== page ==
2.A Job characteristics

The types of information needed to describe the main job characteristics and 'set the scene' are:

General Characterization: short description of the scene, catching the ‘Professional identity’ of the occupations concerned

Education level: provides information regarding:

  • the type of programme
  • its level
  • how it has been acquired, for instance by completed vocational training or other job-oriented training and experience at the same level

Aliases: Companies use their own job titles. The aliases offered anchor different titles to the mutual profile and most common name.

Level of working/thinking: often following the EQF level of the most relevant iVET programme for the job at hand.

Autonomy and complexity: These are added and combined to give 'body' to the level of work and thinking required. It is intended to get a grip on the combination of self-consciousness, responsibility and sociability needed to cope with daily dilemmas. In particular, “Autonomy” stands for the room for action and authority allowed in the role by the specific organization it belongs to. It is the degree of freedom an employee has to complete the work, the degree to which employees are free to choose how to accomplish and schedule specific tasks.

The level of autonomy describes the prescriptive/discretionary nature of operational delegation allowed to the role. Typically, the higher the position in the hierarchy, or the higher the level of competence of the role, the more operational discretion is allowed.

Mental and physical load: This is added to address personal capabilities that might be hard or impossible to influence and develop - but do need attention in career choices to be made by the learner.

Operational instructions

STEP 1 Describe the features of the occupations concerned and align them side by side, starting from the low level (left) to high level (right). Similarities and differences of the three jobs are evident at a glance.

Use the table below to fill in the description.

Job characteristics
of
SECTOR

Job
(EQF lev. )

Job
(EQF lev. )

Job
(EQF lev. )

Characterization

     

Educational level

     

Aliases

     

Autonomy and complexity

     

Mental/physical  load/circumstances

     

The following examples are referred to information of the occupations concerned in the QSE-VET project, as per sectors / Partners’ country.

Example 1 Electricians (Sweden)

Job characteristics
of electricians
(housing/utility building/service)

assistant electrician
(EQF 2)

electrician
(EQF 3)

leading/senior electrician
(EQF 4)

Characterization

The Assistant Electrician carries out supporting tasks and performs (simple/frequent) assembly work under supervision. He works in small teams or in pairs, together with an experienced medior or senior colleague. Supervision is fairly direct. Common technical problems are in accordance with the training level and (lack of) experience. Can discuss problems with experienced colleagues who are present on site.

The Electrician carries out installation work on all common electrical installations independently according to the specifications in the assignment. The electrician always strives for the highest possible level of quality and the work and any deviations are discussed with the management.

The Leading/senior electrician independently carries out installation work on all electrical installations according to the specifications in the assignment and is responsible for the execution of a project with an assembly team.

Educational level

Mid-level iVET, EQF 2

Mid level iVET, EQF 3

Mid-level iVET, EQF 4

Aliases

junior electrician, assistant mechanic

electrical fitter, medior electrician

foreman , team leader

Autonomy and complexity

The planning is given and binding. s/he receives concrete instructions and carries out his work entirely in accordance with the design, instructions and regulations. Supervision is fairly direct in nature. Common technical problems are in accordance with t(s)he training and lack of experience. Can coordinate problems with experienced colleagues who are present on site. Contacts with colleagues are focused on consultation.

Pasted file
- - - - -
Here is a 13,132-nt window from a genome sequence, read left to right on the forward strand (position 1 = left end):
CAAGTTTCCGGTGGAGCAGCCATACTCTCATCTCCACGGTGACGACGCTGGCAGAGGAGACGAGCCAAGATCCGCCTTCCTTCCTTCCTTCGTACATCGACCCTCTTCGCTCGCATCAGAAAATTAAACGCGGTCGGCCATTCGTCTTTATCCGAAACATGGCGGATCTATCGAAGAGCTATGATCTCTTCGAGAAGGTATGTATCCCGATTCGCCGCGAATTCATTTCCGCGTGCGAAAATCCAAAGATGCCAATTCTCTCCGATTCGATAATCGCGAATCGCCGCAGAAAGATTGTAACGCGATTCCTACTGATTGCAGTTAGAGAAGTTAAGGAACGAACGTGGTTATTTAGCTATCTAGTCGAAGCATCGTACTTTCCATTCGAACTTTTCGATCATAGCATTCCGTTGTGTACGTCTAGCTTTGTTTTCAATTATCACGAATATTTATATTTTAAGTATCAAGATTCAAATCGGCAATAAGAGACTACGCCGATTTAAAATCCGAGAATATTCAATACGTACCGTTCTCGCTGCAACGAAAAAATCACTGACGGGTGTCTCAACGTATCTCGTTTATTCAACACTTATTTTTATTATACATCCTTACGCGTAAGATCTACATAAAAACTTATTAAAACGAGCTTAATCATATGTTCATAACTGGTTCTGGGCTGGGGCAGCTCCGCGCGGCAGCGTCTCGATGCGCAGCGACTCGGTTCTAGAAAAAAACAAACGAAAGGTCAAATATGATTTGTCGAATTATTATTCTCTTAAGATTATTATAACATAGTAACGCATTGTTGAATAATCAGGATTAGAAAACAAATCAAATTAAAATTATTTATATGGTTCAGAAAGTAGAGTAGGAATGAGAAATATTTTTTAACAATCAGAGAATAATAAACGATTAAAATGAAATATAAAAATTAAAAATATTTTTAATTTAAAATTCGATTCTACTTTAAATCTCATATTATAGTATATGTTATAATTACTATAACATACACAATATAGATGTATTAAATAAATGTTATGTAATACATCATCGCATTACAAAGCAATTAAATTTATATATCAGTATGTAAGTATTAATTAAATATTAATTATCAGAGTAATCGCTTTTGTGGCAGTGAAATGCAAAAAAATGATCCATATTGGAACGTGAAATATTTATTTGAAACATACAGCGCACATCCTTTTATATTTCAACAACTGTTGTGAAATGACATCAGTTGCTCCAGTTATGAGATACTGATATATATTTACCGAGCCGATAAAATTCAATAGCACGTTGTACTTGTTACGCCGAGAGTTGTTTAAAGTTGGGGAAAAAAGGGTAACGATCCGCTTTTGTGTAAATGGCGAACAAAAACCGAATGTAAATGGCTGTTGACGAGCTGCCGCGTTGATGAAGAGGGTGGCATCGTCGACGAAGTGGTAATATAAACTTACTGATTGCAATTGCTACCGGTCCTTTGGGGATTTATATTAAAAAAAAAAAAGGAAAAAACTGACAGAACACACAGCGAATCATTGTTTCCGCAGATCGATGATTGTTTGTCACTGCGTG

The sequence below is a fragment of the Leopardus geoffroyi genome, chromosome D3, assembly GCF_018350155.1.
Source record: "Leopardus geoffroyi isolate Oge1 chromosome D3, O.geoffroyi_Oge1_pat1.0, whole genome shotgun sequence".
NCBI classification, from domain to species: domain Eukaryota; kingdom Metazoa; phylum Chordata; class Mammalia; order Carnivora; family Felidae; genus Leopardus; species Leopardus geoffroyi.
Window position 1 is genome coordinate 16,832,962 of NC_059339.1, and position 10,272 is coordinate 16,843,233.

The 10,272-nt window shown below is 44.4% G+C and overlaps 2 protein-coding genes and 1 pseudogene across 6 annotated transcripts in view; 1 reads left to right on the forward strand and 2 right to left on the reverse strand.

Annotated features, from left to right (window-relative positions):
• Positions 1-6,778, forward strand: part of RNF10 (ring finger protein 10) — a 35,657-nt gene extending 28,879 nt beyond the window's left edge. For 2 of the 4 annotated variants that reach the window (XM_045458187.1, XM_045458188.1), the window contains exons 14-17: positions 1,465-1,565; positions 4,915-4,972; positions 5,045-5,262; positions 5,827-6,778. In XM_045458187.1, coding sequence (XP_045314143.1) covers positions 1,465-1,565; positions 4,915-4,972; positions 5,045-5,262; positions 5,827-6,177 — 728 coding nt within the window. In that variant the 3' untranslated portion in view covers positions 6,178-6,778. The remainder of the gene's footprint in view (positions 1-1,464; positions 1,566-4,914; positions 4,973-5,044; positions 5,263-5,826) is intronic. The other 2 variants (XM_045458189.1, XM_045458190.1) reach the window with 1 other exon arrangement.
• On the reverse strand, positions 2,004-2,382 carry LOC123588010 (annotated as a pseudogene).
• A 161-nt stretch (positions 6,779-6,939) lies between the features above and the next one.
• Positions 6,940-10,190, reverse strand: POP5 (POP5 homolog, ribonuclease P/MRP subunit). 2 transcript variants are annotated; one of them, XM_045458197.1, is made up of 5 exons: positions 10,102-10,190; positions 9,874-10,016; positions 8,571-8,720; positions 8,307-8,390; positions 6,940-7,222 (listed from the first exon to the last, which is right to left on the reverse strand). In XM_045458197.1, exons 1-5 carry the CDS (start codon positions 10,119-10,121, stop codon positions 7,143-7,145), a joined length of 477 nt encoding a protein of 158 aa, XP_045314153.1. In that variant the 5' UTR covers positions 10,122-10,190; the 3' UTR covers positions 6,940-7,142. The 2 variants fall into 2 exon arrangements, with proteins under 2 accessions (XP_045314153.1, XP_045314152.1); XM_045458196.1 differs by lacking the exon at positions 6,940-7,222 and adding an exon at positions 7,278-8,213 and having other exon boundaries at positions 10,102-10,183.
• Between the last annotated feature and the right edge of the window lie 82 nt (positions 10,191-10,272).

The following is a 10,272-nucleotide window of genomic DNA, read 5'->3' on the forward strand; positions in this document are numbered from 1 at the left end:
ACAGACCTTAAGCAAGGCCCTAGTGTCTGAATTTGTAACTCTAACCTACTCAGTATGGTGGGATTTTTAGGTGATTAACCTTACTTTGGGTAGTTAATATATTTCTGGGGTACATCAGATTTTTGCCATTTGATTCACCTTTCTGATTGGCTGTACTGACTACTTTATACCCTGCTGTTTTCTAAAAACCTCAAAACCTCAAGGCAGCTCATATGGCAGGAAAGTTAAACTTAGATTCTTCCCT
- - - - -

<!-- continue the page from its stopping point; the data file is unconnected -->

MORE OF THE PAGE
Planning, methods/techniques are usually evident or described in the assignment. Has the appropriate authority to make decisions on assignments within the level of training/experience (at least one year). If problems needing resolution exceed this level, then s/he should consult with a senior or leading electrician. A smooth course of work is achieved through effective use of contacts and relationships with colleagues, management and clients

Planning is given. Goal and means are indicated. Is responsible for planning the flow of work and leading the implementation of schedules of work with the input of others, along with setting out tasks, responsibilities and deadlines, and supply of materials needed. S/he will work independently and on their own initiative and will consult with others, including senior managers requiring problem-solving solutions. S/he will be responsible for the functional management of teams between 2-8 technicians.

Mental/physical load/circumstances

Works (mostly) inside and (sometimes) outside. Works in different positions (including lying down, kneeling or bending) and above shoulder height. Sometimes lifts heavy objects. There is a risk of injury to the hands, risk of falling objects and the risk of falling (working at height). The wearing/use of protective clothing/equipment is required.

Works (mostly) inside and (sometimes) outside. Works in different positions (including lying down, kneeling or bending) and above shoulder height. Sometimes lifts heavy objects. There is a risk of injury to the hands, risk of falling objects and the risk of falling (working at height). The wearing/use of protective clothing/equipment is required.

Works (mostly) inside and (sometimes) outside. Works in different positions (including lying down, kneeling or bending) and with hands and arms above shoulder height. Sometimes lifts heavy objects. There is a risk of injury to the hands, risk of falling objects and the risk of falling (working at height). The wearing/use of protective clothing/equipment is required.

Example 2 Regional banking staff (Italy)

Job characteristics
in Finance and Banking Sector

Branch Vice-Manager
(EQF 3)

Branch Manager
(EQF 4)

Area Branch Coordinator Manager
(EQF 5)

Characterization

The Branch Vice-Manager carries out supporting tasks and takes care and performs work in substitution of the Branch Manager for the assigned bank. He carries out all the activities normally pertaining to the Branch manager. 

The Branch Manager takes care of representing the bank in the assigned territory, to the extent of the mandate granted, and of contributing to the achievement of the established economic, social and commercial objectives in compliance with the policies and guidelines communicated.

The Area Branch Coordinator Manager, coordinates the assigned branches in order to achieve budget objectives, monitoring the development of business in line with the instruction objectives specified by senior management, and managing and making best use of the assigned resources

Educational level

Mid-level iVET, EQF 4

Mid level iVET, EQF 4

Mid-level iVET, EQF 4